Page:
8 June 2015: Marcus Borg’s latest book ‘Convictions’ Chapt 8 – led by Ron

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Chapt. 8 The Bible & Politics This chapter faces the issue of the DOMINATION system which has bedeilled human society since large scale population groups began about 5,000 years ago. The political context of the Bible Borg says is “the ancient domination system” characterised as rule by the few, exploitation of the rest; controlled by violence; legitimised by religion. The rulers and their supporting bureaucrats represented less than 10% of the poulation and lived relatively well; the remianing 90%+ of the population lived in poverty and the powerful kept them that way. The powerful invoked God to justify their (inhumane) actions

We thought that the relative inequality in ancient Israel became steadily worse from Moses to Jesus’s time, but since then general worldwide inequality had reduced – there is a large middle class. However there are still far, far too many real poor. The excessively rich are a direct result of ‘the market’ – which now controls us, not the other way around.

Borg gives 3 texts which have been used to justify separating Christianity and politics: Mk.12:17; John 18:36;  and Roms.13:1. The last was used in the German church under the Nazis; by the opponents of the civil rights movement;  support for the American invasion of Iraq (by 80% of the evangelical Christians in U.S.A.) and in N.Z. during the issue of playing rugby against apartheid Sth. Africa. However a more careful examination of the Greek text in v2 indicates that it more accurately reads ‘ …he who violently rebels against the authority …is rebelling against .. God …’ so it is the violence that is decried not the opposition itself. Now with so little trust in Governments and the exposure of corruption at all levels, the concept that somehow Governments or politicians speak with the authority of God is ridiculous.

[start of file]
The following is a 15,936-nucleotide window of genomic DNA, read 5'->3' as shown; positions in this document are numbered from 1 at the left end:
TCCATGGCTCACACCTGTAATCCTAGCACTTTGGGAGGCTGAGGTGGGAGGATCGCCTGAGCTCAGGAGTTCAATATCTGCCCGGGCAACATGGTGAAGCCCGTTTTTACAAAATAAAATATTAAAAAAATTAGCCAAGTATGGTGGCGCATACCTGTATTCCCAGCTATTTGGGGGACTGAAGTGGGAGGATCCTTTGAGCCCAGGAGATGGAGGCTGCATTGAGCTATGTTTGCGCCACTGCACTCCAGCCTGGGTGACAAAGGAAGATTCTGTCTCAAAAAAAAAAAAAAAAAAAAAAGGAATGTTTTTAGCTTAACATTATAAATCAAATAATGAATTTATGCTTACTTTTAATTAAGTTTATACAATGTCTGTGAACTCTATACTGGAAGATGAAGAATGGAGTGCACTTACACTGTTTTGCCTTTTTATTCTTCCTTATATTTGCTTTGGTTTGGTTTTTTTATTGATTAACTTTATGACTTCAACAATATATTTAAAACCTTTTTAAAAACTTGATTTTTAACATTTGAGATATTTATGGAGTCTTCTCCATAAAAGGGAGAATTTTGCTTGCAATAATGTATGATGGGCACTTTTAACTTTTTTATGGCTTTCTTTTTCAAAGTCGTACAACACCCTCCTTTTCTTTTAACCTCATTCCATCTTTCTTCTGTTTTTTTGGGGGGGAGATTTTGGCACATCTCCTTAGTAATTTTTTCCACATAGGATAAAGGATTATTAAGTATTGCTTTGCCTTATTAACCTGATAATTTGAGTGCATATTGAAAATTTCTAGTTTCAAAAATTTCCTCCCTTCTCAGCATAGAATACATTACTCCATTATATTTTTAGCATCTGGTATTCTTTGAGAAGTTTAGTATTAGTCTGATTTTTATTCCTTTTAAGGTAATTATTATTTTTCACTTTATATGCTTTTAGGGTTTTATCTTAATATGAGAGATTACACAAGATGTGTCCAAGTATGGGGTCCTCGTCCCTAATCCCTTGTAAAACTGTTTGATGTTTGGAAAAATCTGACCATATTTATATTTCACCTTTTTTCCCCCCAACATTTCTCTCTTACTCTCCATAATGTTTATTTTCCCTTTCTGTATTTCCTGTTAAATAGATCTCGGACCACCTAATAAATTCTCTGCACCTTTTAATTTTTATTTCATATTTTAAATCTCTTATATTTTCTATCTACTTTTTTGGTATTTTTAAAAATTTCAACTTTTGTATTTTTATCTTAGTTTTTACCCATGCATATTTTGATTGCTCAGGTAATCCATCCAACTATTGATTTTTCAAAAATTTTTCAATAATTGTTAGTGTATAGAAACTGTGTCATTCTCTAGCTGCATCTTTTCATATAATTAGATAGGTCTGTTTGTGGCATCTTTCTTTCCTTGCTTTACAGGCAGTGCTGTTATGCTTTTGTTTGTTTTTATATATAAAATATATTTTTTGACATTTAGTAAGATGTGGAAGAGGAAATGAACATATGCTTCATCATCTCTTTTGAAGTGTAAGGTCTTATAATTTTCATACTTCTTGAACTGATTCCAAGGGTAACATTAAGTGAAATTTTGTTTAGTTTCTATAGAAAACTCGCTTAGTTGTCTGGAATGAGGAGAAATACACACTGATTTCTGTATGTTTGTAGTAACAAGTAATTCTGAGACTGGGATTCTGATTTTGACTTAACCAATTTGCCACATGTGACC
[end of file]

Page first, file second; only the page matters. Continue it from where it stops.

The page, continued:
Borg gives the political issues of the Bible as “economic justice and fairness, peace and non violence” ie in Jesus’s terms these are characteristics of ‘the Kingdom of God’. Jesus challenged the evil of the powerful – Rome and its local cohorts – but was not advocating revolution.

We thought the message for today was that Christians need to emerge from the safety of the Church and connect with those in society that are espousing our values whether political parties, scientists or social welfare organisations, to lobby for “economic justice, fairness, peace and non violence” on behalf of community.

Ian Harris

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